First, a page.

Crested geckos (Correlophus ciliatus) are 6-8” long, arboreal lizards native to New Caledonia. They are typically found on the islands of Grande Terre and Isle of Pines, and prefer a tropical forested habitat.
Crested geckos have a large triangular head, large feet, sticky toe pads, a muscular prehensile tail, and a fringe that runs from their eyes down their back. This fringe gives the appearance of having eyelashes, which is why they are sometimes called “eyelash crested geckos” or “eyelash geckos”. However, like most geckos, crested geckos do not have eyelids. In the wild they are typically tan to light brown in color, but captive breeding has made a wider variety of colors and patterns available.
Crested geckos are hardy, easy to breed, easy to care for, and tolerate humans well, making them extremely popular as pet lizards. With good care, they can live up to 20+ years.
Minimum terrarium size for crested geckos:
The absolute minimum terrarium size for a single crested gecko is 18”L x 18”W x 24”H. Of course, larger is always better!
Housing multiple crested geckos in the same terrarium is not recommended, and may result in fighting if attempted. This is especially the case for males, which will often fight to the death.
Do crested geckos need UVB?
Technically they can survive without it, but we still recommend providing appropriate UVB lighting for crested geckos. UVB lighting helps provide a clear day/night cycle, provides all of the vitamin D that your pet needs, strengthens the immune system, facilitates better digestion, and other benefits.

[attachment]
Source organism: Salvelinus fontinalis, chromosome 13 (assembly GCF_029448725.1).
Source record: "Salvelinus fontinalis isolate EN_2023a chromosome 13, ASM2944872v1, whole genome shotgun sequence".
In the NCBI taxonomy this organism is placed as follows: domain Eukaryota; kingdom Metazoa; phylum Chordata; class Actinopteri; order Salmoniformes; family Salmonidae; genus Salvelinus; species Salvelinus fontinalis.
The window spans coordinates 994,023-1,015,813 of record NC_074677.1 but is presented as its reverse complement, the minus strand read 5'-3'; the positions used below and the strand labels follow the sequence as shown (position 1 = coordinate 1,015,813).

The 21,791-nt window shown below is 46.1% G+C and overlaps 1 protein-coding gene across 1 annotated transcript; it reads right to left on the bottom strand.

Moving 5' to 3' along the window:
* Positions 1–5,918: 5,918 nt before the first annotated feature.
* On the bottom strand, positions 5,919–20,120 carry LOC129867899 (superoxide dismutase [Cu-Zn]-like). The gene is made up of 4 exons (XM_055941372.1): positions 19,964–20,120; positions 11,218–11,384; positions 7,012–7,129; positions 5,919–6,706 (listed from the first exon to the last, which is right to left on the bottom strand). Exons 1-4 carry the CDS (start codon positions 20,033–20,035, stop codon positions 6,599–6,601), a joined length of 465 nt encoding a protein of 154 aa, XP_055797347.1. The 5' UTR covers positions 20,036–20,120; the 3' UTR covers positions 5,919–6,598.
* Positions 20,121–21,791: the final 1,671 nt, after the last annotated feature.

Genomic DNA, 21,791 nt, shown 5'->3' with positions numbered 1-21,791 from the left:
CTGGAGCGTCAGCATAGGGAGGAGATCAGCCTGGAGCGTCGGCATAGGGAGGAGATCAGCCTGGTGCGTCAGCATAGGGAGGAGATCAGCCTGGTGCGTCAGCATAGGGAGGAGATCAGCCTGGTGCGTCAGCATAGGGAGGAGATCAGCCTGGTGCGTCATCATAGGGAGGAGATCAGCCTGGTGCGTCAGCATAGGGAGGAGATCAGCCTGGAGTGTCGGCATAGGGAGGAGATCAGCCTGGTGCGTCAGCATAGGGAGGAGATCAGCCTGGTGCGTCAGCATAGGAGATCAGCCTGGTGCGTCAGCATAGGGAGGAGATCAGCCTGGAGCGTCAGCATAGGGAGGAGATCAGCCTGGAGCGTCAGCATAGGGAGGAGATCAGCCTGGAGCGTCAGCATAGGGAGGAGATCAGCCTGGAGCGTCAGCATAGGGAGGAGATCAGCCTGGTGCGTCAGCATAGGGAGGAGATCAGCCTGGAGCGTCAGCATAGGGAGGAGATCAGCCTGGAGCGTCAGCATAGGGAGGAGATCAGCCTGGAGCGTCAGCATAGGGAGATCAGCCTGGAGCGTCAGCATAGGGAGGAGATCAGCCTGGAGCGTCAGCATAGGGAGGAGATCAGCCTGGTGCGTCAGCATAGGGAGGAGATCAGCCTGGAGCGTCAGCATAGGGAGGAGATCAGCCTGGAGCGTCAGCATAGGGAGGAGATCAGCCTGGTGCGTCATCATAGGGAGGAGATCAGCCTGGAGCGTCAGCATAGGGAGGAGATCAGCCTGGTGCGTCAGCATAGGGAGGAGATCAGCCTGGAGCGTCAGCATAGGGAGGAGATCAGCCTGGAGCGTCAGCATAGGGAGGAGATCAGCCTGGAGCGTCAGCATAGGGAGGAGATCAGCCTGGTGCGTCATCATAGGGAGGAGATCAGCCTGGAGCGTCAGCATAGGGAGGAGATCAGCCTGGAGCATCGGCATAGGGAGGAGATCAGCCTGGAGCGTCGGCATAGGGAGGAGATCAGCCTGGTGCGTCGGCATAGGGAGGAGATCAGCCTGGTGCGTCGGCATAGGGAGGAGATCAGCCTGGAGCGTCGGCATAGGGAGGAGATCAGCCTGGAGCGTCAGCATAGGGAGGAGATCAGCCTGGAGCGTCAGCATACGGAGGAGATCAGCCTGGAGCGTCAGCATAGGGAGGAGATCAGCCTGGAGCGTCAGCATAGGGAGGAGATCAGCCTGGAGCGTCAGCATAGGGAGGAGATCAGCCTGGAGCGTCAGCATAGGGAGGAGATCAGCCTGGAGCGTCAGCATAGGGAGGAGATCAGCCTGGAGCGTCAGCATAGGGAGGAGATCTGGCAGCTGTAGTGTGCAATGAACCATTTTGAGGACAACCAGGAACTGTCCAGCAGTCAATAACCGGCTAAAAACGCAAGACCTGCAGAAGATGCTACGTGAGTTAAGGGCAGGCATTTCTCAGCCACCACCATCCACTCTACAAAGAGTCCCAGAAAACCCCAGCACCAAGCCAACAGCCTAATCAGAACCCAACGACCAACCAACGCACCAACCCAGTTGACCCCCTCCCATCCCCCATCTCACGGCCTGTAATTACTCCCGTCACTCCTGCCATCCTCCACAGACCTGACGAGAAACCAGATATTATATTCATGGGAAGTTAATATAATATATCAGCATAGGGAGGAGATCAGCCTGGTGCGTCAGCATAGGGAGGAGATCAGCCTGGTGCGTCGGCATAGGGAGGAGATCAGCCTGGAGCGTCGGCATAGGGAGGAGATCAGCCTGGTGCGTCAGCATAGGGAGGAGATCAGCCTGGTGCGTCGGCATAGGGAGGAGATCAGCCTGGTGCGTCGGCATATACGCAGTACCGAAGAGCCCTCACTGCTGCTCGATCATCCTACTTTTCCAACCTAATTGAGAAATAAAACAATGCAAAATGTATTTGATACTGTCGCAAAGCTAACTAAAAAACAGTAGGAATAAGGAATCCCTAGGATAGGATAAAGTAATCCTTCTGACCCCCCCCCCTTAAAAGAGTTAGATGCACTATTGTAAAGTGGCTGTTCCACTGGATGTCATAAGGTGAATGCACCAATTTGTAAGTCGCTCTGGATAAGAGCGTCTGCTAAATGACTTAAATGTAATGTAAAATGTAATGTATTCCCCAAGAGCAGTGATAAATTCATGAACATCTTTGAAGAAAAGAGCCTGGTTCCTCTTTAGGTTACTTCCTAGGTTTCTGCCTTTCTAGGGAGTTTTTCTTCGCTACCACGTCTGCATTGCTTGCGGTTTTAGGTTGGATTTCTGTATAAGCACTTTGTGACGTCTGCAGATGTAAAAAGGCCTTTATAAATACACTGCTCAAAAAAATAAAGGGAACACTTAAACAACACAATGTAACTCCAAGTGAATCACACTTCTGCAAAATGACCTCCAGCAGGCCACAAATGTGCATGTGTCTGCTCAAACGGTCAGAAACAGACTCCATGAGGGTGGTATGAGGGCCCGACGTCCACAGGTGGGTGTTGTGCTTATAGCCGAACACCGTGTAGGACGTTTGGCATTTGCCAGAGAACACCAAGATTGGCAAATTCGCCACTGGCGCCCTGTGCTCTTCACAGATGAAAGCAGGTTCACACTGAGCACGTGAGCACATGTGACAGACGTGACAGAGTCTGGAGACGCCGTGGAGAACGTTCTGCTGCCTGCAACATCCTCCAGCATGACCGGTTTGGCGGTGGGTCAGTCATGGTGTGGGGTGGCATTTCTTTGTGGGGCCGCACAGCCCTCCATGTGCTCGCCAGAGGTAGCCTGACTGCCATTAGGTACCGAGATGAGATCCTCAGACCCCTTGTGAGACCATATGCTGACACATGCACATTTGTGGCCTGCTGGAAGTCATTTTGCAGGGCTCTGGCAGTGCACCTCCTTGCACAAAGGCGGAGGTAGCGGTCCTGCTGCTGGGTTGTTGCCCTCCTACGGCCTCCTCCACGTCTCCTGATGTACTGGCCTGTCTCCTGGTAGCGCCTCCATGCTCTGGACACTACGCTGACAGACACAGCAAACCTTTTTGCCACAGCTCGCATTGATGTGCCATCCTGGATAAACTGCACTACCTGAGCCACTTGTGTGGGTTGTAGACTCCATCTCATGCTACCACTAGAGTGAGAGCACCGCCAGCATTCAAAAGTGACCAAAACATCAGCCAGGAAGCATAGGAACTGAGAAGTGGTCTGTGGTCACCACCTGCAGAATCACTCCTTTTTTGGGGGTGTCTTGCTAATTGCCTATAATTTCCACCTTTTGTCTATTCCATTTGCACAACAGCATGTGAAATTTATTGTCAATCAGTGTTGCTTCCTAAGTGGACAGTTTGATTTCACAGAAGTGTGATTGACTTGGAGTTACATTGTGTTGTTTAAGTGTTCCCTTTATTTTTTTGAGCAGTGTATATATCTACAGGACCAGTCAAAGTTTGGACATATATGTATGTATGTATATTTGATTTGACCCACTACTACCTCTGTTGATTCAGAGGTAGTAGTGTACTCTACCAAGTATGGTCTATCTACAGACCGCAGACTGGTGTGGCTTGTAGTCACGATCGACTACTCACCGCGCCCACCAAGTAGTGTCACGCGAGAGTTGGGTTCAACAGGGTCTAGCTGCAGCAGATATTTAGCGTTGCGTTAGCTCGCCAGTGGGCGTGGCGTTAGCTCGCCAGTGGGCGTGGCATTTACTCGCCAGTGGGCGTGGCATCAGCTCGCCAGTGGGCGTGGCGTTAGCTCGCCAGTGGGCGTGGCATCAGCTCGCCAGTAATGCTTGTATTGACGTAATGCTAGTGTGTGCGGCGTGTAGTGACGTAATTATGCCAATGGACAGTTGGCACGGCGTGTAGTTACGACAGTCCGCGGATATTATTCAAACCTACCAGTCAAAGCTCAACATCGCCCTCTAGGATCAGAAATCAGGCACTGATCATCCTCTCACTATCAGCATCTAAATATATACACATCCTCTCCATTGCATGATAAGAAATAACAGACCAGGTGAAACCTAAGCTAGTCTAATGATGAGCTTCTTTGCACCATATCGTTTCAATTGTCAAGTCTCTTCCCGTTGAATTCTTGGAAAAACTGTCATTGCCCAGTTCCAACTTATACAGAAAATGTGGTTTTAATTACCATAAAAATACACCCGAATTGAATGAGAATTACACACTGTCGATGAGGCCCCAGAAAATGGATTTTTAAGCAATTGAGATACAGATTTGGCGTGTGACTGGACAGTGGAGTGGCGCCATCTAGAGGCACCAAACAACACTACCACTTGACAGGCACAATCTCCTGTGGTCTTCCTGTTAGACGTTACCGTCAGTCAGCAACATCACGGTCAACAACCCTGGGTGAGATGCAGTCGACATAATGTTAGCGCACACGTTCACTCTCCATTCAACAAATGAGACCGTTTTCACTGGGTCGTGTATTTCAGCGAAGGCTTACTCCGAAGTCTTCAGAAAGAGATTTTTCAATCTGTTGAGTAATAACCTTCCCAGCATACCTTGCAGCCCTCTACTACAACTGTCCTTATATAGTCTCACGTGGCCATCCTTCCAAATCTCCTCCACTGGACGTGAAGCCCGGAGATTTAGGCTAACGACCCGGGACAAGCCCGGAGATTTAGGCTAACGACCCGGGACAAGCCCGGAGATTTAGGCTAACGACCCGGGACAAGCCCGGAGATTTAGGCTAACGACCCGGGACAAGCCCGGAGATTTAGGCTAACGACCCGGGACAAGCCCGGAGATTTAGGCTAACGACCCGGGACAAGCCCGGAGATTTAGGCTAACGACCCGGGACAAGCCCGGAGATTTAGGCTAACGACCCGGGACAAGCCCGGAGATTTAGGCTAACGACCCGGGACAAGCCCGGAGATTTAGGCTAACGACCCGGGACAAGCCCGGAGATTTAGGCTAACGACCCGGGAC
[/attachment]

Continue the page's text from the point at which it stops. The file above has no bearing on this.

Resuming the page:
The best UVB bulbs for crested geckos housed in an 18” x 18” x 24” terrarium are:
- Zoo Med T8 ReptiSun 5.0, 18”
- Zoo Med ReptiSun 5.0 Compact Fluorescent, 26w
- Arcadia ShadeDweller Kit, 12”
For best results, house the UVB bulbs in a reflective fixture. Position the lamp on the same side of the terrarium as the heat lamp. UVB is blocked by glass and plastic, so placing the terrarium in front of a window doesn’t count as “free UVB” — in fact it can make your terrarium too hot due to the greenhouse effect. Don’t forget to replace your bulb every 12 months!
Lights should be on for 11 hours/day during winter and 13.5 hours/day during summer to simulate seasonal changes in day length. All lamps should be turned off at night.
Best temperature for crested geckos:
Despite the popular myth that crested geckos do best at room temperature, they do benefit from having a low-temperature basking area. After all, they’re still reptiles, and that means they need a range of temperatures in their enclosure that allow them to thermoregulate.
Crested geckos should have a low basking temperature between 82-85°F, as measured by a digital probe thermometer with the probe positioned in the basking area. The cool zone of the enclosure should stay between 70-75°F, and nighttime temps can drop as low as 65°F.
Provide heat for your gecko with a low-wattage incandescent bulb. White heat bulbs are the best way to imitate the warmth of sunlight indoors, and considered to be a superior form of reptile heating by experts. Do not use ceramic heat emitters (CHEs), red bulbs, or blue bulbs, as these are not as effective.
Best humidity levels for crested geckos:
Crested geckos are a tropical species, so the humidity inside their enclosure should be fairly high: 60-80%. Humidity should be measured via digital probe hygrometer, with the probe placed in the middle of the terrarium.